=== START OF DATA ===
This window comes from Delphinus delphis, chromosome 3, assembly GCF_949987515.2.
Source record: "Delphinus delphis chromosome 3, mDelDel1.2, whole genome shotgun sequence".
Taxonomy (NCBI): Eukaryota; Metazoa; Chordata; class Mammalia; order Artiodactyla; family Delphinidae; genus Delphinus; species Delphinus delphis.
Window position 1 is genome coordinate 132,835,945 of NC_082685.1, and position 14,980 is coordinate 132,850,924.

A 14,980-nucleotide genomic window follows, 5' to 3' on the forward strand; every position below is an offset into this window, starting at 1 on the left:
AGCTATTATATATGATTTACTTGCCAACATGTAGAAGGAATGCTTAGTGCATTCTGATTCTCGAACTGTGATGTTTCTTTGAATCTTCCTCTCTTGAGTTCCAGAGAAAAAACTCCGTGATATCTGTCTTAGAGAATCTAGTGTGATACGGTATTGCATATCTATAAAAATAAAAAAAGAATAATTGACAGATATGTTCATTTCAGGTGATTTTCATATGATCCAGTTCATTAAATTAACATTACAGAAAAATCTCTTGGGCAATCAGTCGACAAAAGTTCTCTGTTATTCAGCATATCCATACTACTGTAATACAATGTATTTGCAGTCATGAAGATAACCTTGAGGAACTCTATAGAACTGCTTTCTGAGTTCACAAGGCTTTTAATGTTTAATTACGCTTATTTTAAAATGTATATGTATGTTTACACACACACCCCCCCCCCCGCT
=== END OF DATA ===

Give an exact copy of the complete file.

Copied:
This window comes from Delphinus delphis, chromosome 3, assembly GCF_949987515.2.
Source record: "Delphinus delphis chromosome 3, mDelDel1.2, whole genome shotgun sequence".
Taxonomy (NCBI): Eukaryota; Metazoa; Chordata; class Mammalia; order Artiodactyla; family Delphinidae; genus Delphinus; species Delphinus delphis.
Window position 1 is genome coordinate 132,835,945 of NC_082685.1, and position 14,980 is coordinate 132,850,924.

A 14,980-nucleotide genomic window follows, 5' to 3' on the forward strand; every position below is an offset into this window, starting at 1 on the left:
AGCTATTATATATGATTTACTTGCCAACATGTAGAAGGAATGCTTAGTGCATTCTGATTCTCGAACTGTGATGTTTCTTTGAATCTTCCTCTCTTGAGTTCCAGAGAAAAAACTCCGTGATATCTGTCTTAGAGAATCTAGTGTGATACGGTATTGCATATCTATAAAAATAAAAAAAGAATAATTGACAGATATGTTCATTTCAGGTGATTTTCATATGATCCAGTTCATTAAATTAACATTACAGAAAAATCTCTTGGGCAATCAGTCGACAAAAGTTCTCTGTTATTCAGCATATCCATACTACTGTAATACAATGTATTTGCAGTCATGAAGATAACCTTGAGGAACTCTATAGAACTGCTTTCTGAGTTCACAAGGCTTTTAATGTTTAATTACGCTTATTTTAAAATGTATATGTATGTTTACACACACACCCCCCCCCCCGCT